Safe for cats & dogs:
Safe for cats & dogs:
Rinsing required
Rinsing required:
Rinsing required:
Free of harsh chemicals & nasty ingredients
Free of harsh chemicals & nasty ingredients:
Free of harsh chemicals & nasty ingredients:
Lathers easily
Lathers easily:
Lathers easily:


4. Rinse Well

When you’re confident you’ve gathered every part of their body (apart from their face), you can begin to rinse them off with lukewarm water. It’s best to do this from the faucet, as any water and shampoo run-off in the tub could contain urushiol and soap suds. Make sure you rinse your cat very thoroughly.

Any remaining shampoo can irritate your cat’s skin, cause dryness, or can be ingested by your cat when they groom themselves. Plus, you want to make sure all the urushiol is rinsed out! To wash their face, use a clean, fresh washcloth dampened with lukewarm water.

Wipe it over your cat’s face gently, but avoid the eyes and ears as these are extra sensitive. Rinse the washcloth and wipe their face again, removing any traces of oil.

woman bathing a cat
Photo Credit: 135pixels, Shutterstock

5. Dry Thoroughly

Once your cat is thoroughly rinsed, you can take your gloves off, get them out of the tub, and dry them off. Drying them quickly is important as cats can get cold easily. Dry them in a warm room and keep them inside until they dry. If they let you, you can even use a hairdryer on the lowest heat setting. If your cat has long hair, brush them as they dry to prevent tangles.

6. Treats!

After you’ve dried your cat, treats are definitely in order! Ensure your gloves are safely placed into a bag for disposal before treating your cat. It’s important to reward your cat for good behavior!

gray cat newly bathe
Photo Credit: KDdesignphoto, Shutterstock

hepper single cat paw divider

Do I Need to Wash My Cat’s Collar?

If your cat was wearing anything when it came into contact with poison ivy, it could have the irritating urushiol oil on it. You should remove the collar before washing your cat and wash it to eliminate any oil contamination.

What Do I Do if My Cat Has a Rash From Poison Ivy?

If you notice your cat has a rash when you think they’ve been around poison ivy, take them to the vet. It’s unlikely that your cat will get any adverse reaction from poison ivy; it’s non-toxic to cats if eaten, and their fur largely blocks the urushiol oil from reaching their skin. However, if you see a red and bumpy rash or blistering on your cat’s skin, or if they seem very itchy and uncomfortable, it’s a good idea to take them to the vet for treatment.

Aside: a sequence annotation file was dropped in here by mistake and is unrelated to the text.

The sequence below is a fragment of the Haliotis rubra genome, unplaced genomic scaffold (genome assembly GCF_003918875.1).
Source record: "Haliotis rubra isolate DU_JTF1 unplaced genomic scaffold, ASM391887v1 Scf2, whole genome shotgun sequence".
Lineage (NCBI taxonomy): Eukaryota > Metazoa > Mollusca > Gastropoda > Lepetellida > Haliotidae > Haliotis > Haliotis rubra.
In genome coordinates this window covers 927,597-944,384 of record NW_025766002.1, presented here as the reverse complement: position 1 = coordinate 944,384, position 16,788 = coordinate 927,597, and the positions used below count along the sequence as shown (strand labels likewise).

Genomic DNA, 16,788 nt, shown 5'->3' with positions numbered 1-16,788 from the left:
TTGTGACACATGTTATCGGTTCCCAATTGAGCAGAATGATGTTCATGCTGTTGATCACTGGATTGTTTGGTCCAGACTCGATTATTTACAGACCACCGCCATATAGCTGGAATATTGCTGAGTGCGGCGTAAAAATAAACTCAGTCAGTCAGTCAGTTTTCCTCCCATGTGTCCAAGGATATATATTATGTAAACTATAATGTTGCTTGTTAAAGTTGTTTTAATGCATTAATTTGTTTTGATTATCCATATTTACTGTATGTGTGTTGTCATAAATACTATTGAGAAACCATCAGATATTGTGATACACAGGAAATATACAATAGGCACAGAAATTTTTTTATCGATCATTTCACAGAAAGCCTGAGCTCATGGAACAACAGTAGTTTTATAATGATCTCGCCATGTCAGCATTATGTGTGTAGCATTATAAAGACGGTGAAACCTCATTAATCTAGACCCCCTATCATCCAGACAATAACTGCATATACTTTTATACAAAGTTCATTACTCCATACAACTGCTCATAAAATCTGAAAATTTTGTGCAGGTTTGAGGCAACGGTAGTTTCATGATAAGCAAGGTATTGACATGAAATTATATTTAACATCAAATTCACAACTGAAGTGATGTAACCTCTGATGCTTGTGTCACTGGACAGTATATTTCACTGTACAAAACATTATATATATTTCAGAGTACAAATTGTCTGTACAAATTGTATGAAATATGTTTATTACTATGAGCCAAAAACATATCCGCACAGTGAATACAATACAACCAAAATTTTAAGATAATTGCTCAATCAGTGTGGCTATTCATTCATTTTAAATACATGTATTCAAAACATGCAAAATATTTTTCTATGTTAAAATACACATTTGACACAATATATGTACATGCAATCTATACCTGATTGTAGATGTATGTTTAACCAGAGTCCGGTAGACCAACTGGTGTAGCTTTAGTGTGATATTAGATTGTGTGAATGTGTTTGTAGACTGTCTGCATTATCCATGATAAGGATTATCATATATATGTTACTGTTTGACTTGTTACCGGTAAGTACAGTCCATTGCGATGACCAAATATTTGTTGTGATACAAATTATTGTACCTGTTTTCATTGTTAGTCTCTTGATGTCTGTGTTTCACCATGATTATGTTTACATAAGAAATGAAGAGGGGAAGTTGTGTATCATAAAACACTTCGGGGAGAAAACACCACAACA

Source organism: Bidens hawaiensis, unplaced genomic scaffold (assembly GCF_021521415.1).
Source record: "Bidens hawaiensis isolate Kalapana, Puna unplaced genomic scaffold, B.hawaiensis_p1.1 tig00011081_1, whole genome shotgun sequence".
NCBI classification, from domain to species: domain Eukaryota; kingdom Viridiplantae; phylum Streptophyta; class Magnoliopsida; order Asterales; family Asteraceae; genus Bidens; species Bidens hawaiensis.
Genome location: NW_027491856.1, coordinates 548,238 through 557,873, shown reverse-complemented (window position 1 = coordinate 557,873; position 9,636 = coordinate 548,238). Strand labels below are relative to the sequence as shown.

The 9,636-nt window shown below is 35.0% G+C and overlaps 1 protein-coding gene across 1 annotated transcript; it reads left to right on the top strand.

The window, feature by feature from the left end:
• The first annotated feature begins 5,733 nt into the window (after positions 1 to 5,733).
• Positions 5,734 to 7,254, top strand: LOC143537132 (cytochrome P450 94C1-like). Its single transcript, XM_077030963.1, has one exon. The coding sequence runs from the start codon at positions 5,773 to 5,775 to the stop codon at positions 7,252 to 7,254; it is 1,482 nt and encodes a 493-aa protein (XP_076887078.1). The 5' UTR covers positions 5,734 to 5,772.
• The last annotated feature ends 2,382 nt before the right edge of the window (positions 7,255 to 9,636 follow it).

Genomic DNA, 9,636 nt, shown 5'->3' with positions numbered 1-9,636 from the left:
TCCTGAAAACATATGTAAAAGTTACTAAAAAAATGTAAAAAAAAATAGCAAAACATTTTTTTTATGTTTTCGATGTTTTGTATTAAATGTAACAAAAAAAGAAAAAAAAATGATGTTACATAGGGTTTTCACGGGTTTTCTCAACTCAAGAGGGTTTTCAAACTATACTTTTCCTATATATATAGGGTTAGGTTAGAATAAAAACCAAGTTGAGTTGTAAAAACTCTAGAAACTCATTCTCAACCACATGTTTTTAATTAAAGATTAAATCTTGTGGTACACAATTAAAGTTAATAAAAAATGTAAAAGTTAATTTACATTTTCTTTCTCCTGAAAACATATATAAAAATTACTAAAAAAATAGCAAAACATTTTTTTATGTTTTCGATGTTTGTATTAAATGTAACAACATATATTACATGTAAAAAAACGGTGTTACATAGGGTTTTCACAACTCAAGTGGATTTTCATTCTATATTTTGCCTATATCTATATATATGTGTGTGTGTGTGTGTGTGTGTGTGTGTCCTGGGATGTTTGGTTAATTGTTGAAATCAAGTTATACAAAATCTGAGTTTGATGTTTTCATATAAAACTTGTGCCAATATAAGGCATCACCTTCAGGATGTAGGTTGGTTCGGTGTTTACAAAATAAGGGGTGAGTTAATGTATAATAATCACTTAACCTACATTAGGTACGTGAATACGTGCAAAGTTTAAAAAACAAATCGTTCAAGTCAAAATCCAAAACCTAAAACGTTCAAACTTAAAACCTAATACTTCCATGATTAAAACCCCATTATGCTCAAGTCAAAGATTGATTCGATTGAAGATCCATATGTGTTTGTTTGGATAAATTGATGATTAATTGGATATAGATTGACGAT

vet checking up a cat
Image Credit: brodtcast, Shutterstock

Can I Get Poison Ivy From My Cat?

While the irritating urushiol oil released from poison ivy plants might not be able to reach your cat’s skin, we absolutely can pick it up from their fur! Cats can transfer the oil to our skin if we stroke them, causing redness, itching, swelling, and blistering.

Cats can also unwittingly transfer it to soft furnishings around the home, including our beds, if they decide to sleep on them! Urushiol is an allergen that nearly everyone is reactive to; only 15% to 20% of the population doesn’t react to it.

How Do I Stop My Cat From Getting Poison Ivy?

It can be difficult to control where your cat goes outdoors or in the yard unless their area is restricted, such as by using a catio. However, there are some steps you can take to try and prevent your cat from being exposed to poison ivy in the future, the main one being ensuring it’s not in the yard in the first place!

Recognizing the poison ivy plant is an important step in preventing exposure, and as the saying goes, “leaves of three, let it be.” Poison ivy leaves come in clusters of three and commonly grow among weeds. Removing any poison ivy from your yard can prevent exposure. Using a catio is another way to restrict your cat’s movement while keeping them entertained outdoors.

poison ivy
Image Credit: leoleobobeo, Pixabay


Final Thoughts

Poison ivy causes allergic skin reactions in people and cats. Cats are usually fine when they brush up against it, as their fur prevents the urushiol oil from reaching their skin. Unfortunately, this irritating oil causes a skin reaction and can be transferred to our hands when we pet our cats.

Washing your cat in a gentle, pet-safe degreasing shampoo is the best way to remove poison ivy. If your cat has an itchy rash you think might be from contact poison ivy, take them to the veterinarian for a check-up.

Featured Image Credit: Aleksandra Budnik, Shutterstock